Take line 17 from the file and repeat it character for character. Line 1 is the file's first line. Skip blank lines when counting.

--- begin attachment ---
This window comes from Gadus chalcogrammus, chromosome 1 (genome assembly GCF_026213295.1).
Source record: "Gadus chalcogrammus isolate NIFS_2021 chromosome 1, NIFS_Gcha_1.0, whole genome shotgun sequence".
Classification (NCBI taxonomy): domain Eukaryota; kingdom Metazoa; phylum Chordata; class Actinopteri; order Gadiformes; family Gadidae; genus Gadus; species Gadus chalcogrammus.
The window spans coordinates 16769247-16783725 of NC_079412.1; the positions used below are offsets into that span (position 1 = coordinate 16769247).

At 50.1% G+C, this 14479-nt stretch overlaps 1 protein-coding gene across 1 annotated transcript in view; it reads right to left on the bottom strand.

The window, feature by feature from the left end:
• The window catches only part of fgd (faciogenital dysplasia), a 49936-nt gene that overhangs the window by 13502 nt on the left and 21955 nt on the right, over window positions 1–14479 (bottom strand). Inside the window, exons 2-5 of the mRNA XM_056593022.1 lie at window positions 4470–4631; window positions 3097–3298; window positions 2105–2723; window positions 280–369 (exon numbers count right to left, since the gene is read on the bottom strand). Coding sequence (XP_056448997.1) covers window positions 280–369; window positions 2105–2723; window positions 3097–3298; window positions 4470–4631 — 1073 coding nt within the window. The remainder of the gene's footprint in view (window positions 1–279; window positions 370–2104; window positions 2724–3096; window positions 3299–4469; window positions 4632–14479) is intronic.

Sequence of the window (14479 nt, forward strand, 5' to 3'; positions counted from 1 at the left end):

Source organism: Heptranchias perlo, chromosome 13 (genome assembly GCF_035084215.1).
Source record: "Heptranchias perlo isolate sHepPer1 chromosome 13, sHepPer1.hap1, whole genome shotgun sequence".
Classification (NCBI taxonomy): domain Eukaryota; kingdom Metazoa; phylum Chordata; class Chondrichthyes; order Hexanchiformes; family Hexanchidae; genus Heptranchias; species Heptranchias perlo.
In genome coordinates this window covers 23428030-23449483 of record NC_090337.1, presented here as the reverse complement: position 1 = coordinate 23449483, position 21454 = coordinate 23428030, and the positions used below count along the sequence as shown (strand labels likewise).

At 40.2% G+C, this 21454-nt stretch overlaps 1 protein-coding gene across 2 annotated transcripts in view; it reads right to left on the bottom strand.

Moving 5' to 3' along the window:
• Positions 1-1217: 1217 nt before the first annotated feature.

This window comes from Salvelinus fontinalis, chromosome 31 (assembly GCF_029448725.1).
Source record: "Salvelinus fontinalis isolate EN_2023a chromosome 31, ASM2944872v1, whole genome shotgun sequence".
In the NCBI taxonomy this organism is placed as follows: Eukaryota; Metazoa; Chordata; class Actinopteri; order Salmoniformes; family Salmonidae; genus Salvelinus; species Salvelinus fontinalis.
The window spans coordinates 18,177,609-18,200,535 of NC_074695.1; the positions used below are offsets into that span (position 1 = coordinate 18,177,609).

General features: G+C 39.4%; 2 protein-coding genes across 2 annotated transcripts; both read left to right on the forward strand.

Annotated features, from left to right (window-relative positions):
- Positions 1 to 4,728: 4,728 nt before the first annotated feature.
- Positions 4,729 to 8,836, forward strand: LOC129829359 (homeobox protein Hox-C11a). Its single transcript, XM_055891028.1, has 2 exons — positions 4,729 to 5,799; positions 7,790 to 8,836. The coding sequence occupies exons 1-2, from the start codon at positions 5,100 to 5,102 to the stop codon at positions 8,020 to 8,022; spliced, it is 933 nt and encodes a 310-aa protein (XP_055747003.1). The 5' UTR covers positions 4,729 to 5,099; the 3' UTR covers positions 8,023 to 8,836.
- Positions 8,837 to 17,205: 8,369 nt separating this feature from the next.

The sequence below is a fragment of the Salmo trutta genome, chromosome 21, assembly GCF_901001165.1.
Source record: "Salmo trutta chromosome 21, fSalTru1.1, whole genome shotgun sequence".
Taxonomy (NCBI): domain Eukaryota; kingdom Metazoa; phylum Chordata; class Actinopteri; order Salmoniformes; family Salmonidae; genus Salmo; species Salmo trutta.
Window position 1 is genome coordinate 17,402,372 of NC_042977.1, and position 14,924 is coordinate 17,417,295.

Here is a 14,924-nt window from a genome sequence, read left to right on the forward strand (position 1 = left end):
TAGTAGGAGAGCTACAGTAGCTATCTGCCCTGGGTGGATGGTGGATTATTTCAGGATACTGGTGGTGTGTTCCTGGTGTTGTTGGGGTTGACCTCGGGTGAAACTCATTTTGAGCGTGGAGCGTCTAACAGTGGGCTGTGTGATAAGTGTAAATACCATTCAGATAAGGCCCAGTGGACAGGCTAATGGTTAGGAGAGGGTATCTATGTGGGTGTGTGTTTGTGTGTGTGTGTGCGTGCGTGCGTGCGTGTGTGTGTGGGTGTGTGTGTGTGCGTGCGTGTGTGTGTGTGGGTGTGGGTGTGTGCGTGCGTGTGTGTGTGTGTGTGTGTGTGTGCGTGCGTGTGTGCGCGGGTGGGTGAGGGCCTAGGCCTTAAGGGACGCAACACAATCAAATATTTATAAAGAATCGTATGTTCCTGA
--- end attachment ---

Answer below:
Source record: "Salvelinus fontinalis isolate EN_2023a chromosome 31, ASM2944872v1, whole genome shotgun sequence".